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Guess Who's 60 -- and Sexy?

Bone Thinning Is Preventable continued...

Although nearly 40% of women in their 60s have some degree of bone loss, the condition often goes unrecognized because there are no symptoms until the disease progresses to the point where fractures occur. A bone density test is the most effective method of determining whether someone has lost bone mass.

"I didn't know about the test until one of my friends told me about it," Ann-Margret says. "I had my first test last November and I had another one two weeks ago. I'm lucky. I found out that my bones are still healthy and that I don't have osteoporosis."

Rheumatologist William Sunshine, MD, medical spokesperson for the campaign, says the education effort hopes to raise awareness about bone density testing among women at risk and their doctors. He says too few physicians treating menopausal and postmenopausal women discuss osteoporosis with their patients. Sunshine is in private practice in Boca Raton, Fla.

"One problem is that we are dealing with an asymptomatic illness," he tells WebMD. "People visit their doctors with all kinds of complaints, but a patient isn't likely to come in and complain about osteoporosis. Unfortunately, when you look at a patient there is no clue to tell us if she has osteoporosis unless she already has a fracture. At that point, you are looking at the end result of the disease."

Bones are built during childhood and the teen years, and bone density is generally maintained during the 20s, 30s, and 40s. Once a woman reaches menopause, however, bone mass begins to decrease. The loss can be very rapid, Sunshine says.

"The key is to build as much bone as you can during your formative years and into your postmenopausal years to protect against bone loss later on," Sunshine says. "It is the equivalent of putting money into a retirement account. When you are young you should deposit as much as you can so that when you are retired and you need to withdraw from the account, there is plenty to work with."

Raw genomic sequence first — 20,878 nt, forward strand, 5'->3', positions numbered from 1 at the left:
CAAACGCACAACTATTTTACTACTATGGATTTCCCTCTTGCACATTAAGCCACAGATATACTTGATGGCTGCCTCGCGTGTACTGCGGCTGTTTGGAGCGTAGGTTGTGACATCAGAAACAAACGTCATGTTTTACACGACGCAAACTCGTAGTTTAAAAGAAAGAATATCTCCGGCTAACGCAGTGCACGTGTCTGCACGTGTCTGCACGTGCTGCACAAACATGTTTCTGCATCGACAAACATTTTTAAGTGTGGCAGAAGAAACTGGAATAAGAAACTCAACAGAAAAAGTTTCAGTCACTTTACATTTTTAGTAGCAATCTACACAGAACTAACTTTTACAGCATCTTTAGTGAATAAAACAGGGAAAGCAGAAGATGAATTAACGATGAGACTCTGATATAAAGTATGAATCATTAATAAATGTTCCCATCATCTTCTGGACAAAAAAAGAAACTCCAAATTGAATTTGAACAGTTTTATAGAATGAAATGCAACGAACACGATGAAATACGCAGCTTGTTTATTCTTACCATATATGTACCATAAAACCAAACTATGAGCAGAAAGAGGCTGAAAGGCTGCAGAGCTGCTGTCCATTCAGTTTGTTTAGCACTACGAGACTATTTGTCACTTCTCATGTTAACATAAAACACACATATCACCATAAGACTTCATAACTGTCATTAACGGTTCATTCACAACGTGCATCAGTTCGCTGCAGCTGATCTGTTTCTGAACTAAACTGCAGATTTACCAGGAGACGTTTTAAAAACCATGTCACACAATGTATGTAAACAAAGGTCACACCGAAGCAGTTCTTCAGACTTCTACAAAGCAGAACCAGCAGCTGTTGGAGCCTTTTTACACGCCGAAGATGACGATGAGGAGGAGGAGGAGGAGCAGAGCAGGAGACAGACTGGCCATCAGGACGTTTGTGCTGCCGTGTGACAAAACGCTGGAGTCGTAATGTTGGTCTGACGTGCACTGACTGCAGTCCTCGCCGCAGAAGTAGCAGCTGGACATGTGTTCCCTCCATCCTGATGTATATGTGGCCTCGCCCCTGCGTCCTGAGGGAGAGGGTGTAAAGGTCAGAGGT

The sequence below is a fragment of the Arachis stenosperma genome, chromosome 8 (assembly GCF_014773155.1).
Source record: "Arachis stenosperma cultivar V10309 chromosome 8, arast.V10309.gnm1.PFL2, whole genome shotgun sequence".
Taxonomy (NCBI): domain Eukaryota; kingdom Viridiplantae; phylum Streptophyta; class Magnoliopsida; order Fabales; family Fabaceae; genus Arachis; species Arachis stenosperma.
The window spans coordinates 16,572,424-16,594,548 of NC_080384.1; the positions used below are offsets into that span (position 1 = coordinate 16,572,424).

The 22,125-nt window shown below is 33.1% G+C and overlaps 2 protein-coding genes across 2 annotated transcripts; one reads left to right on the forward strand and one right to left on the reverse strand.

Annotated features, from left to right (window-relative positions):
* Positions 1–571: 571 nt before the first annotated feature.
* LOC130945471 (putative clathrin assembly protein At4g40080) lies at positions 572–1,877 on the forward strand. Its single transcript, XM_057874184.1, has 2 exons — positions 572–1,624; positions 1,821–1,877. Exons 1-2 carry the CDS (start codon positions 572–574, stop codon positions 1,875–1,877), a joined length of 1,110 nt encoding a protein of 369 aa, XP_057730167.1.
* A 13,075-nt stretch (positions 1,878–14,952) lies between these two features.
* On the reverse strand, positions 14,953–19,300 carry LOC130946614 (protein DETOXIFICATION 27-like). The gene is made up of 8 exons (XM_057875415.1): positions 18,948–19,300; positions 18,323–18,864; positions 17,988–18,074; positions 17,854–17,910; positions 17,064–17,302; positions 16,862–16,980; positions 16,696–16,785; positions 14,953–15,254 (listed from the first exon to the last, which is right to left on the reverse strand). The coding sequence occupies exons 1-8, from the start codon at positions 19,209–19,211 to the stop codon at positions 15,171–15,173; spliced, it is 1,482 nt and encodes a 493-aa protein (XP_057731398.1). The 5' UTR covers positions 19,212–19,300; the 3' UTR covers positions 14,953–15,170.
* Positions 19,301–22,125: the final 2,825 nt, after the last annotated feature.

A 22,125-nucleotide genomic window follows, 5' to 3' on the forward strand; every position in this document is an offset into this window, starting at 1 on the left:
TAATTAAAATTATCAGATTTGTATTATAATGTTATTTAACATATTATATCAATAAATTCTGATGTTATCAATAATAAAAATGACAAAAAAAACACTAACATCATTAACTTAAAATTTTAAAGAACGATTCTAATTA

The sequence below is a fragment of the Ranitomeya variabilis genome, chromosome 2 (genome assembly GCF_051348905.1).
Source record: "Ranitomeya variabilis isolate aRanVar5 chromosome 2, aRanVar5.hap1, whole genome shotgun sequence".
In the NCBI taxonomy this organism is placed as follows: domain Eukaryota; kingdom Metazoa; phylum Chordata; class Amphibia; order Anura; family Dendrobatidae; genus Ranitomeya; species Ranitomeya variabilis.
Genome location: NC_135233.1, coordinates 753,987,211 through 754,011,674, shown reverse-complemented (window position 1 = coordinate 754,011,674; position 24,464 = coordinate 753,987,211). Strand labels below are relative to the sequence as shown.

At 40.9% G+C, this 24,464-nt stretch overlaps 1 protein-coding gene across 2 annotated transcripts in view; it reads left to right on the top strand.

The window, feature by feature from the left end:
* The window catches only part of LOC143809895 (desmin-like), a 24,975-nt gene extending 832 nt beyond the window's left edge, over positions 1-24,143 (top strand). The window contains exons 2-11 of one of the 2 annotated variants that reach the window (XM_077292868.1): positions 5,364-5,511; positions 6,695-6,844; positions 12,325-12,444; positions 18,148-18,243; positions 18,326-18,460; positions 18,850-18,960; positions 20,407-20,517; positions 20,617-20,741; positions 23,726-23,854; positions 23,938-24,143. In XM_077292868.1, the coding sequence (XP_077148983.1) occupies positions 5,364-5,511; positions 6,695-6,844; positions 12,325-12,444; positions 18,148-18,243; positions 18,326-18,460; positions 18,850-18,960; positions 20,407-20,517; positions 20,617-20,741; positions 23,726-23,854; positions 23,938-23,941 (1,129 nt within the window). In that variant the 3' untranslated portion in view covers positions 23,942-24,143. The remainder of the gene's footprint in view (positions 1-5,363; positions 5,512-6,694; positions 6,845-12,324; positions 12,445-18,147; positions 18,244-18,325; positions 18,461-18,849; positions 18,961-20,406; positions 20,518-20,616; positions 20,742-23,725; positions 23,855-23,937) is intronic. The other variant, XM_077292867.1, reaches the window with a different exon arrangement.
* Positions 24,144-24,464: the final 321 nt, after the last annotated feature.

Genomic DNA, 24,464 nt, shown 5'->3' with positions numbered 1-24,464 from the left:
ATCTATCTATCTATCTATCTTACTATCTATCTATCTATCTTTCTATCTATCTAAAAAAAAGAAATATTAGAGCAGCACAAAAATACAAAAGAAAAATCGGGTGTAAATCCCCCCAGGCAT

Bone density testing is critical, Sunshine says, because drugs are now available that not only help prevent osteoporosis, but reverse bone loss.

'Keep Moving'

A woman can lose up to 20% of her bone mass in the 5-7 years following menopause, but it does not have to happen. The best ways to prevent osteoporosis include:

  • eating a balanced diet rich in calcium and vitamin D;
  • taking calcium supplements;
  • exercising regularly, emphasizing weight-bearing exercises;
  • not smoking and limiting alcohol consumption;
  • having a bone density test; and
  • taking medication when needed.

To stay in shape and prevent bone loss, Ann-Margret exercises three times a week, combining weight work with aerobic exercise on a treadmill. She also walks with friends for two or three hours every Saturday morning. This summer she kicked off a tour as star of the musical "The Best Little Whorehouse in Texas" and says the regular exercise helps give her the stamina she needs for the kind of hectic schedule that comes along with such a production.

"I am lucky that I have good genes," she says. "My father and mother always had great energy and a positive outlook on life. But I couldn't do what I do if I didn't exercise regularly. Women have to be aggressive about fitness. Keeping your bone health and muscles is so important as you age. The best advice I can give is to keep moving and call your doctor to discuss bone loss."

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